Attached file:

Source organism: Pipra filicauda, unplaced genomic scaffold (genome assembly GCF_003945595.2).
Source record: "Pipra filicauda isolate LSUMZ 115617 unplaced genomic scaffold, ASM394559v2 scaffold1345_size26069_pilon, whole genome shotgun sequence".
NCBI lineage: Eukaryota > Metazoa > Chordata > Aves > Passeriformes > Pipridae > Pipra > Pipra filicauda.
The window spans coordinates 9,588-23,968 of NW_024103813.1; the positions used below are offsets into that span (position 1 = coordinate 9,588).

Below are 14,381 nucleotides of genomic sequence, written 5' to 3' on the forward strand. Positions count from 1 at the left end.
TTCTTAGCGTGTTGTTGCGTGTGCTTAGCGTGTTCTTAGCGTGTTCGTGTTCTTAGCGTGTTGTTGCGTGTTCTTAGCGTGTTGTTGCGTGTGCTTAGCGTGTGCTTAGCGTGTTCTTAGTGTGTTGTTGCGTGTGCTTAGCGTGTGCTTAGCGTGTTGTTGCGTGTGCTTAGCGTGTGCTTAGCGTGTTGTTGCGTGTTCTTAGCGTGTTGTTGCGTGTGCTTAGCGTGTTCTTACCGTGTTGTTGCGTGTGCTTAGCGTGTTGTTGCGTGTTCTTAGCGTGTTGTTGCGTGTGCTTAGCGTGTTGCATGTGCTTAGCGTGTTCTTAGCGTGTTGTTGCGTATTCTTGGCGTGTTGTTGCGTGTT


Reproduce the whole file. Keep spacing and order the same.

Source organism: Pipra filicauda, unplaced genomic scaffold (genome assembly GCF_003945595.2).
Source record: "Pipra filicauda isolate LSUMZ 115617 unplaced genomic scaffold, ASM394559v2 scaffold1345_size26069_pilon, whole genome shotgun sequence".
NCBI lineage: Eukaryota > Metazoa > Chordata > Aves > Passeriformes > Pipridae > Pipra > Pipra filicauda.
The window spans coordinates 9,588-23,968 of NW_024103813.1; the positions used below are offsets into that span (position 1 = coordinate 9,588).

Below are 14,381 nucleotides of genomic sequence, written 5' to 3' on the forward strand. Positions count from 1 at the left end.
TTCTTAGCGTGTTGTTGCGTGTGCTTAGCGTGTTCTTAGCGTGTTCGTGTTCTTAGCGTGTTGTTGCGTGTTCTTAGCGTGTTGTTGCGTGTGCTTAGCGTGTGCTTAGCGTGTTCTTAGTGTGTTGTTGCGTGTGCTTAGCGTGTGCTTAGCGTGTTGTTGCGTGTGCTTAGCGTGTGCTTAGCGTGTTGTTGCGTGTTCTTAGCGTGTTGTTGCGTGTGCTTAGCGTGTTCTTACCGTGTTGTTGCGTGTGCTTAGCGTGTTGTTGCGTGTTCTTAGCGTGTTGTTGCGTGTGCTTAGCGTGTTGCATGTGCTTAGCGTGTTCTTAGCGTGTTGTTGCGTATTCTTGGCGTGTTGTTGCGTGTT